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Abstract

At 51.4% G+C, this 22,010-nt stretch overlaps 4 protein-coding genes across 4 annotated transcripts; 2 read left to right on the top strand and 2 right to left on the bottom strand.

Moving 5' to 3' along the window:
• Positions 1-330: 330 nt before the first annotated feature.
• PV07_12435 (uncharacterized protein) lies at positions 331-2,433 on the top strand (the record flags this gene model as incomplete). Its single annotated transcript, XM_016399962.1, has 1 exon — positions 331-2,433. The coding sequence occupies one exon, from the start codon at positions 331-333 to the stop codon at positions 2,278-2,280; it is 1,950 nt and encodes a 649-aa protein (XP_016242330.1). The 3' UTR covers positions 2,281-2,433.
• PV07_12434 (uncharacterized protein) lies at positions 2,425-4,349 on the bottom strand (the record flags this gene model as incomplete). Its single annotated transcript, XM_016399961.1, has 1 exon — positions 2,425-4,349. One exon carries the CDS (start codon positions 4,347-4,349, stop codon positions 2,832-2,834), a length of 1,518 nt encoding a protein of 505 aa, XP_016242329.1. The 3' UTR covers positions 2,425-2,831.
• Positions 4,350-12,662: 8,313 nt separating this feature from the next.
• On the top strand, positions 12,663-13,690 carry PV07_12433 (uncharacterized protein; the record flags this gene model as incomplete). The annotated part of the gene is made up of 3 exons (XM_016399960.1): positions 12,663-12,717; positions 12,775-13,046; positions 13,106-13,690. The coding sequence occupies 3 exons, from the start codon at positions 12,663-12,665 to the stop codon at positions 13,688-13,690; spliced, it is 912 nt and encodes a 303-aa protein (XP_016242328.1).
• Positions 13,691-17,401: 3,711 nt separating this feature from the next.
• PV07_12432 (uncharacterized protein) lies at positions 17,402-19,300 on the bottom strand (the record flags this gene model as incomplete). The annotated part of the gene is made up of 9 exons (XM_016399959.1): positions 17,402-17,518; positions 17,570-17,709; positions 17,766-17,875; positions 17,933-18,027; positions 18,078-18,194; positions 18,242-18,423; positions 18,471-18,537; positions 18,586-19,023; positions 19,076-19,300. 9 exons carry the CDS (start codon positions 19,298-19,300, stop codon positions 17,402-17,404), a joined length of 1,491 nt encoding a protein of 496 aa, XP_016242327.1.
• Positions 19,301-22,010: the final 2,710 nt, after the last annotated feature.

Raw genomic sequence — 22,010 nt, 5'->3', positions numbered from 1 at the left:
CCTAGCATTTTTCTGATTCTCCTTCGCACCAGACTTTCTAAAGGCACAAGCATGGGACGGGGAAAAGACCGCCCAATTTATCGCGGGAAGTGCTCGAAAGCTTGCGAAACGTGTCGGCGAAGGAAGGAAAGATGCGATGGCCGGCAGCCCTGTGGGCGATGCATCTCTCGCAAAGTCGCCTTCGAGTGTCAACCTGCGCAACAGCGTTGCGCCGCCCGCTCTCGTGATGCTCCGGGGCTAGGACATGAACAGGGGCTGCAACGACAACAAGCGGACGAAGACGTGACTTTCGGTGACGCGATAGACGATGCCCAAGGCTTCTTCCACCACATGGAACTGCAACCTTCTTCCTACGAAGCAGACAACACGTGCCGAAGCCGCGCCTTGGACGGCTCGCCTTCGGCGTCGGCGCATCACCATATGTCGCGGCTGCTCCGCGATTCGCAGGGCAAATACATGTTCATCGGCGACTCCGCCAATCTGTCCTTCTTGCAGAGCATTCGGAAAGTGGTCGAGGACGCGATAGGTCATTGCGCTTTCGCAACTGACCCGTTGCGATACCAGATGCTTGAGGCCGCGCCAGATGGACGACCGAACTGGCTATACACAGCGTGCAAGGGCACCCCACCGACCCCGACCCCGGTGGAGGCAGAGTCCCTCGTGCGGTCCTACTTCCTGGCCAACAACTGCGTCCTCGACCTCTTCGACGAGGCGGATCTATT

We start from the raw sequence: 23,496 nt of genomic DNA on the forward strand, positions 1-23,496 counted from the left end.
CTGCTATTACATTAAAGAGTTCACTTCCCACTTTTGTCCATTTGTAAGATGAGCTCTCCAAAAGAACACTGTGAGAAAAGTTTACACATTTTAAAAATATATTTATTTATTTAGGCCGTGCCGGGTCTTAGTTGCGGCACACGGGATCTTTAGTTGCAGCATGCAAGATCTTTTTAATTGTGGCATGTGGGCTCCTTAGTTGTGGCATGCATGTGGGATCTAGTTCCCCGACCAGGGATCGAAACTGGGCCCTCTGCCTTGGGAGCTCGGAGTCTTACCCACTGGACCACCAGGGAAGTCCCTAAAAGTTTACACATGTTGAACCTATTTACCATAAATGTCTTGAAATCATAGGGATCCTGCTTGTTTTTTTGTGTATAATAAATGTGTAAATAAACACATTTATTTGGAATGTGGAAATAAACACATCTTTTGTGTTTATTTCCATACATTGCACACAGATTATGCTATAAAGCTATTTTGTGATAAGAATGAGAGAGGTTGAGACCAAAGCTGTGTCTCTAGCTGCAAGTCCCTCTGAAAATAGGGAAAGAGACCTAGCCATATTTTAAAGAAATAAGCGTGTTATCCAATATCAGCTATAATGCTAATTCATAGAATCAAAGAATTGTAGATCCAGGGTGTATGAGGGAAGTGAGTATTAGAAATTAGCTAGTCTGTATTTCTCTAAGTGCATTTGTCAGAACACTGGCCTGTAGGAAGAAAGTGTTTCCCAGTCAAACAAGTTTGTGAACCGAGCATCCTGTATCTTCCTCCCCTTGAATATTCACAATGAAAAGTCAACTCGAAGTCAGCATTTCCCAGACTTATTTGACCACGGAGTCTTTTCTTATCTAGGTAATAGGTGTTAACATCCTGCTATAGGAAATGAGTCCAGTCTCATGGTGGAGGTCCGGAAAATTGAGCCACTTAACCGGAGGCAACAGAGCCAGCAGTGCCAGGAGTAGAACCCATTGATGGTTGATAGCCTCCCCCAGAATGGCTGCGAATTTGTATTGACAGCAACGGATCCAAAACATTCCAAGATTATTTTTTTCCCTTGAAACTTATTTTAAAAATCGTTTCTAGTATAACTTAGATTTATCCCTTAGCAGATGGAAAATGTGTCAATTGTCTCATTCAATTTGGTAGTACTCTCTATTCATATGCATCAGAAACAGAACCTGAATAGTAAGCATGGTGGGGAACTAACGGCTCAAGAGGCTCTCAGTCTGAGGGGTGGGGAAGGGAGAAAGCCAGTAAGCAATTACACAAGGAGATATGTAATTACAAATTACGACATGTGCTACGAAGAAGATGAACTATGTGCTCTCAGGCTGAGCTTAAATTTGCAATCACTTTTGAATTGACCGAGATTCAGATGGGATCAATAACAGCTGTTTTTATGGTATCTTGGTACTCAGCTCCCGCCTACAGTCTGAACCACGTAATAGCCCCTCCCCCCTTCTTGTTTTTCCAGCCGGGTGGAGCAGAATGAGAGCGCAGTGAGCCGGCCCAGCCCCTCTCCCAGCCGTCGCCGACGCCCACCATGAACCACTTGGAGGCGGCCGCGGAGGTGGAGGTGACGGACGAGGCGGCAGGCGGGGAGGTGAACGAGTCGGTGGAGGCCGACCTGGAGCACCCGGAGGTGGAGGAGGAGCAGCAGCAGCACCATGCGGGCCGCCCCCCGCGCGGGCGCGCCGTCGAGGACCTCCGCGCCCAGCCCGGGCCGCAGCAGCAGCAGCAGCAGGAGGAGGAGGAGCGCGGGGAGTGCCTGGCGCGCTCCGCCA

The development of the Transantarctic Mountains was initiated with the rifting of Rodinia and the formation of a late Neoproterozoic passive continental margin. In Cambrian time this rift setting evolved into an active margin with batholith emplacement into deformed and lightly metamorphosed upper Neoproterozoic–Cambrian strata, creating the Ross Orogen. Denudation and erosion of the Ross Orogen led to the formation of the pre-Devonian Kukri Erosion Surface on which Devonian quartzose sandstones accumulated in a continental setting. Palaeozoic magmatic arcs were intermittently active along the distal Panthalassan margin. Intra-cratonic basins developed in Permian time, one of which evolved into a foreland basin clearly related to a Permo-Triassic magmatic arc. The Palaeozoic–early Mesozoic arcs can be traced into both Australasia and South America. In Early Jurassic time the margin migrated outboard simultaneously with the advent of proximal silicic volcanism, emplacement of the Ferrar Large Igneous Province and Gondwana break-up. These events marked the onset of plate margin reorganization, and with it the early uplift of the Transantarctic Mountains. During Cretaceous and later time episodic uplift of the Transantarctic Mountains was accompanied by formation of a major crustal and lithospheric boundary marking the edge of the East Antarctic craton and the regions of crustal attenuation in the Ross (West Antarctic Rift System) and Weddell embayments.

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